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Forget Call of Duty, Real Men Need the Retro Love: Tomb Raider

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chris-littlechild - April 12, 2013

Image source: wallsoc.

Yes indeed. Everyone with actual goddamn functioning eyeballs is familiar with Lara Croft. Gaming's first lady, the buxom Brit brunette has permeated popular culture like irritating magi-prick Harry Potter and whining pop crooner from the depths of Satan's sweaty ass Justin Bieber. This can partly be attributed to her vast ‘talents,' (in the Nineties, after all, the internet wasn't the porn-dispensing candy machine it would become -that's 'candy machine' in a we're out of Milk Duds, have aMASSIVE ERECTIONinstead sort of way- so her heaving chesticles were about as close as we could get to digital naughtiness) but the dizzying scope and influential nature of the games can't be discounted either.

1996‘s first venture, Tomb Raider, introduced us to Miss Croft, presumably the only remotely attractive female archaeologist to ever live/be less than a hundred years old. The premise was that she received a transmission from the owner of Natla Technologies, asking her to retrieve a lost artifact from an obscure ancient tomb in Peru. What with all the prequel-ing, sequel-ing and other shenanigans that have ensued since, this was probably not the event that led to a scandalous life of kleptomaniac crime. It's safe to venture that the dastardly aristocrat had been surreptitiously emerging from grocery stores with frozen foodstuffs concealed in her armpits/pockets/undercarriage for several years by this point.

Nevertheless, this game did carve out the gameplay template to which the series would steadfastly stick for fifteen years or so. Tomb Raider's deft blend of puzzle/exploration/action has always been its hallmark, and this was plain to see from its first installment. Indeed, it was merrily waved in our faces, like the time drunken Cousin Merl got his dick out at our wedding. That was a disturbing moment for all concerned.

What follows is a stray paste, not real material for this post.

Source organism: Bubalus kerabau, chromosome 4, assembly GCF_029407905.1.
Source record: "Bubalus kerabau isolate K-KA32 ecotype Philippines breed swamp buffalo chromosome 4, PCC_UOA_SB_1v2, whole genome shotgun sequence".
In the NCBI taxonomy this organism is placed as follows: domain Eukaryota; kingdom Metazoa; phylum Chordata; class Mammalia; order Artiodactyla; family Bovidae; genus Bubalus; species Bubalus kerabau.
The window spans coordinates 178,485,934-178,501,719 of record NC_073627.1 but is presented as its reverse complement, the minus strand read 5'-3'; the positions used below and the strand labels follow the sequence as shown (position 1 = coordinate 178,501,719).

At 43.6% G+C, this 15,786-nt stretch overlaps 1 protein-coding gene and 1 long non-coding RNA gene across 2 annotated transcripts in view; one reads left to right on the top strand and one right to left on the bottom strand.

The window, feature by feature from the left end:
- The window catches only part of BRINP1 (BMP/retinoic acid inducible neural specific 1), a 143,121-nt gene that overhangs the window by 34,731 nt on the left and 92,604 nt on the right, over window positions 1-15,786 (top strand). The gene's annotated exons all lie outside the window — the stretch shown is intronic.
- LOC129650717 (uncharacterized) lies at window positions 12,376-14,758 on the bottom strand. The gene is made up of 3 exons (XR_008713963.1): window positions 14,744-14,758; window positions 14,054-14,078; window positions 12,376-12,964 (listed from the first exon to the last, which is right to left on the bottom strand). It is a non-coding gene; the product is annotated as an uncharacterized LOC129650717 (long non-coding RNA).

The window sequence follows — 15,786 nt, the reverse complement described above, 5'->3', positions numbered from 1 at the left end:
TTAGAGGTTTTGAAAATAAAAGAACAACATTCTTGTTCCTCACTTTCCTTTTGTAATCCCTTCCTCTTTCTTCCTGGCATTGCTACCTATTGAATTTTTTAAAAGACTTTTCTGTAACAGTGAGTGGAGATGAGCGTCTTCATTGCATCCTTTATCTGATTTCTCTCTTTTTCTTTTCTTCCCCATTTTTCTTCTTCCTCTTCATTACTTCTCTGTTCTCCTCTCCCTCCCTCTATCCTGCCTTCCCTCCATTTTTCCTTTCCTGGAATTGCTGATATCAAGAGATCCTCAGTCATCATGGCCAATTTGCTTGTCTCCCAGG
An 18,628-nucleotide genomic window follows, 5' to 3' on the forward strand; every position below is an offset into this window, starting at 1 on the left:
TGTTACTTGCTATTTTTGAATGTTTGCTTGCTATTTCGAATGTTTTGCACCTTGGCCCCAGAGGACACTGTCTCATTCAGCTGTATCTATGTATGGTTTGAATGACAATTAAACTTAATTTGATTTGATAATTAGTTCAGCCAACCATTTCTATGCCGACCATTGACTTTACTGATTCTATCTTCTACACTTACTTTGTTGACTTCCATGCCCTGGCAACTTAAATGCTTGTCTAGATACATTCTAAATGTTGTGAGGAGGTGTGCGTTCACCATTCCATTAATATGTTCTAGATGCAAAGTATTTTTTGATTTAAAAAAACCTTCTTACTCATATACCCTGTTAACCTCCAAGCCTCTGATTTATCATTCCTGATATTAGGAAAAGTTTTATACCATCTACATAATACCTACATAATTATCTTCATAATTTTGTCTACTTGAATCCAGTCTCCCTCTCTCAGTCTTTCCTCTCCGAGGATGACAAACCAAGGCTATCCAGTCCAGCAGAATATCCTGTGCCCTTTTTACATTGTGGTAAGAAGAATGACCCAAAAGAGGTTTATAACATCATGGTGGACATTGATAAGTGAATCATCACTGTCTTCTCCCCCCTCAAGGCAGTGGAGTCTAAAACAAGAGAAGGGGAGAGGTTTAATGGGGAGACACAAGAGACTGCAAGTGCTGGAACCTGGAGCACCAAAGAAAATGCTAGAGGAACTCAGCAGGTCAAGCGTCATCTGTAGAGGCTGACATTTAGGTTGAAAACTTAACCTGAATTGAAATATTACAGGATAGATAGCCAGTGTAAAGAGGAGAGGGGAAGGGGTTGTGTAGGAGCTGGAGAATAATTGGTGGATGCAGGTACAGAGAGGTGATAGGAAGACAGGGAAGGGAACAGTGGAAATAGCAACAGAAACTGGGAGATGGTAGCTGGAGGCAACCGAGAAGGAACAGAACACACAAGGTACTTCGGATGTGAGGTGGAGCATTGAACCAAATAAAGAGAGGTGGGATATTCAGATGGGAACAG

But our train of thought doesn't make a stop at Crazy Town, so back to business: there was platform-ery, a little light gunplay, perilous insta-death jumps to be made and equally perilous, equally insta-death bastard spikes that would instantaneously murder you in the face if so much as one of your errant nasal hairs brushed against them. The puzzling was, at times, utterly befuddling; many of us were driven to old-style level select cheats to make any sort of progress, or to enable us to simply cavort in a new death-ground and shoot angry tigers in the ballbag with a Desert Eagle. (There was also, of course, that illusory ‘topless' cheat later. Merely being jaggier than a damn Sabre Tooth Tiger's mouth wouldn't put off enterprising young onanists. Cue much "MOM! DO YOU HAVE TO COME IN HERE WHEN I'VE GT MY BALLS IN MY HAND? ...Again?" Which did not, even slightly, ever happen to us.)

Even so, this doesn't detract from the wonderment of Tomb Raider, nor its seminal influence on the Gamingsphere. In the same manner as Metal Gear Solid, it was an adventure that seemed almost too ‘sophisticated,' too steeped in grandeur and scope, for the humble craptacular PlayStation. Lara Croft's capers were instrumental in the rising success of this newfangled video gaming IN ACTUAL 3D thing, and slightly wonky controls aside, it arrived with a fully-formed, wonderfully executed plan to this end. For this, we salute Core Design and the jiggly gymnast they created.

Finally, here's a quick dose of nostalgic trailer-ing for your delectation:

Images source: gamefaqs.

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